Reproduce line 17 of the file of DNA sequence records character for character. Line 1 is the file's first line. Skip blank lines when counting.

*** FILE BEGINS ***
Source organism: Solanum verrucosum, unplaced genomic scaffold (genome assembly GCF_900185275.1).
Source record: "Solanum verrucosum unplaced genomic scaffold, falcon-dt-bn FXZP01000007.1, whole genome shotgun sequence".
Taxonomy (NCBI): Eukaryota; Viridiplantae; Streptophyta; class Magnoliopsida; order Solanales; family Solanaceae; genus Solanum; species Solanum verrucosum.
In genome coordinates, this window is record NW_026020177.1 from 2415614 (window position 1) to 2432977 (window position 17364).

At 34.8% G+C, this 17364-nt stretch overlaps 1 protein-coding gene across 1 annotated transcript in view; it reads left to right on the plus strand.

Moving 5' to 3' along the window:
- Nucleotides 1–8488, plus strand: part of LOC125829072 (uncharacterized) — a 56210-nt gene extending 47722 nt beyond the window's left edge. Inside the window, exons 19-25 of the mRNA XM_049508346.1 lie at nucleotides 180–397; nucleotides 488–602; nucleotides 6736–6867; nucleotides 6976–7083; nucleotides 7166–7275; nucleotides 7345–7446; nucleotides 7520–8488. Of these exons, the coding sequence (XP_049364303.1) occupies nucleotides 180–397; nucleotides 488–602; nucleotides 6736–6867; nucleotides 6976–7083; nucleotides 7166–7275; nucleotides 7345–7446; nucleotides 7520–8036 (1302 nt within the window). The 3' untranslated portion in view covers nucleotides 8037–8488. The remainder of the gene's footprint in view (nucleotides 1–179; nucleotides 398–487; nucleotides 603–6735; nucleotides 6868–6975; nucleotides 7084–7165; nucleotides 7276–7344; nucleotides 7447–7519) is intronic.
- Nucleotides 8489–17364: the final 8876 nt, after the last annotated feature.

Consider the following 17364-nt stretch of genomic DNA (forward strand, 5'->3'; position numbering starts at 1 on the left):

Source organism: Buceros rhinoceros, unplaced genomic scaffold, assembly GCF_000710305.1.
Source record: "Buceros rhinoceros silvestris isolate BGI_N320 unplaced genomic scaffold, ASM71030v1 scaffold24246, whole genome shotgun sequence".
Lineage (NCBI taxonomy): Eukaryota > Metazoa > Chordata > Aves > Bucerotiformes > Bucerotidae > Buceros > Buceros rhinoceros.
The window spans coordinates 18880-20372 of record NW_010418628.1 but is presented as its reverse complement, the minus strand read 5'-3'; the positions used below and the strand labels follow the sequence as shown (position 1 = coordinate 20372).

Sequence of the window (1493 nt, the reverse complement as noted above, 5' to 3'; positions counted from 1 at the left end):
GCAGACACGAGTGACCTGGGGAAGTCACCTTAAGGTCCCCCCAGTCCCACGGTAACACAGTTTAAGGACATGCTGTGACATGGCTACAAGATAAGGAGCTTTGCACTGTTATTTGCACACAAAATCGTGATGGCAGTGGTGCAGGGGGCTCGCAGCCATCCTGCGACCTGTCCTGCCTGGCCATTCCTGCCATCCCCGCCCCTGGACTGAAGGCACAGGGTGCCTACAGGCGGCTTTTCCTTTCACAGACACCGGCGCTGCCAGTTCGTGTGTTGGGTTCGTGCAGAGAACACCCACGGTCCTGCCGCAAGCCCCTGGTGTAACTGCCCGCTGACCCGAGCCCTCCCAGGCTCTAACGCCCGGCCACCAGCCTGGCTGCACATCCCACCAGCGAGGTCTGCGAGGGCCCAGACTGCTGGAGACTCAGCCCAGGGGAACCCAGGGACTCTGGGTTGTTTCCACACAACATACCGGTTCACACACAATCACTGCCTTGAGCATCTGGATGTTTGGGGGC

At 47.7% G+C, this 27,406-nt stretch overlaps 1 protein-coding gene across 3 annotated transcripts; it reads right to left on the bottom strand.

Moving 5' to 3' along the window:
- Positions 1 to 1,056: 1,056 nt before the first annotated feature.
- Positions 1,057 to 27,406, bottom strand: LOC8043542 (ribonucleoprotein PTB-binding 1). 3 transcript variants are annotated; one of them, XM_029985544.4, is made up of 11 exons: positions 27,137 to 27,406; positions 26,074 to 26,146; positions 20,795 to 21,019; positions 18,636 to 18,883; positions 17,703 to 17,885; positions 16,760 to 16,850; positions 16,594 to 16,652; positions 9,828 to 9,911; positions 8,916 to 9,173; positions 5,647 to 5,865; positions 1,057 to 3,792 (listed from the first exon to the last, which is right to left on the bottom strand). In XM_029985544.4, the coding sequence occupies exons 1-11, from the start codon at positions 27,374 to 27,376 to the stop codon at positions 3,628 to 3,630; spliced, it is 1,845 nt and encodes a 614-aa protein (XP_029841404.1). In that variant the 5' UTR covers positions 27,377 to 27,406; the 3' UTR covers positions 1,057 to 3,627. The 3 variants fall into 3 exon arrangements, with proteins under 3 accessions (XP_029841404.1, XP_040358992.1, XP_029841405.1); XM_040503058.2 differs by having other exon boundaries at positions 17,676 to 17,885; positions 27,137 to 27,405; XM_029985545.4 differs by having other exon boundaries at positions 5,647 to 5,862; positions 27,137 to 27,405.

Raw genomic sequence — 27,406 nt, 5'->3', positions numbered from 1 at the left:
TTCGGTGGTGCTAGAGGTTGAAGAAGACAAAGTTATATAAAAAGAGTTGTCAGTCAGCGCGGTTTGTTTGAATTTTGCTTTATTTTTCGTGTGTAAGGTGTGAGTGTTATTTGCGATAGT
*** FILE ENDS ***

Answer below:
Moving 5' to 3' along the window: